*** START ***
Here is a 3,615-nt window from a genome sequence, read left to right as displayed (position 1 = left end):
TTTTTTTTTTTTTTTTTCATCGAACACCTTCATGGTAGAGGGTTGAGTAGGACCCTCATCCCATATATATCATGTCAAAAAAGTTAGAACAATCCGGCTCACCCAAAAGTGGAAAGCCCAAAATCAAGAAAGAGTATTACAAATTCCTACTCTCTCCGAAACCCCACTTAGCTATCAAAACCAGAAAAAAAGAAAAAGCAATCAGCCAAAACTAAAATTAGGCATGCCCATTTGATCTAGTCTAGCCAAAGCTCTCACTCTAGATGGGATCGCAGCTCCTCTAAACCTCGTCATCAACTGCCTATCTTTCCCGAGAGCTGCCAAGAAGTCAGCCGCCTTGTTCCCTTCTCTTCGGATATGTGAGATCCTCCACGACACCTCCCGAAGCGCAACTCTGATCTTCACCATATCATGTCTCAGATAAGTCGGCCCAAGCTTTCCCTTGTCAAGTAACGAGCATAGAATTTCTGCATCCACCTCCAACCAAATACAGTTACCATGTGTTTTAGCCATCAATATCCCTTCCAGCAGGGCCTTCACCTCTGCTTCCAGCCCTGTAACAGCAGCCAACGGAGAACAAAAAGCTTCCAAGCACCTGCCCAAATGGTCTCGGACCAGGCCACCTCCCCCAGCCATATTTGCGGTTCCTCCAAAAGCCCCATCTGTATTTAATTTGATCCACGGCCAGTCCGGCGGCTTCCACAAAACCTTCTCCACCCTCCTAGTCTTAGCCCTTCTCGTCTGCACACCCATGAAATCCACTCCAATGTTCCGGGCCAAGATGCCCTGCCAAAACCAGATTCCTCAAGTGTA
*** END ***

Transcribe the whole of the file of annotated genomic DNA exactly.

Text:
Here is a 3,615-nt window from a genome sequence, read left to right as displayed (position 1 = left end):
TTTTTTTTTTTTTTTTTCATCGAACACCTTCATGGTAGAGGGTTGAGTAGGACCCTCATCCCATATATATCATGTCAAAAAAGTTAGAACAATCCGGCTCACCCAAAAGTGGAAAGCCCAAAATCAAGAAAGAGTATTACAAATTCCTACTCTCTCCGAAACCCCACTTAGCTATCAAAACCAGAAAAAAAGAAAAAGCAATCAGCCAAAACTAAAATTAGGCATGCCCATTTGATCTAGTCTAGCCAAAGCTCTCACTCTAGATGGGATCGCAGCTCCTCTAAACCTCGTCATCAACTGCCTATCTTTCCCGAGAGCTGCCAAGAAGTCAGCCGCCTTGTTCCCTTCTCTTCGGATATGTGAGATCCTCCACGACACCTCCCGAAGCGCAACTCTGATCTTCACCATATCATGTCTCAGATAAGTCGGCCCAAGCTTTCCCTTGTCAAGTAACGAGCATAGAATTTCTGCATCCACCTCCAACCAAATACAGTTACCATGTGTTTTAGCCATCAATATCCCTTCCAGCAGGGCCTTCACCTCTGCTTCCAGCCCTGTAACAGCAGCCAACGGAGAACAAAAAGCTTCCAAGCACCTGCCCAAATGGTCTCGGACCAGGCCACCTCCCCCAGCCATATTTGCGGTTCCTCCAAAAGCCCCATCTGTATTTAATTTGATCCACGGCCAGTCCGGCGGCTTCCACAAAACCTTCTCCACCCTCCTAGTCTTAGCCCTTCTCGTCTGCACACCCATGAAATCCACTCCAATGTTCCGGGCCAAGATGCCCTGCCAAAACCAGATTCCTCAAGTGTA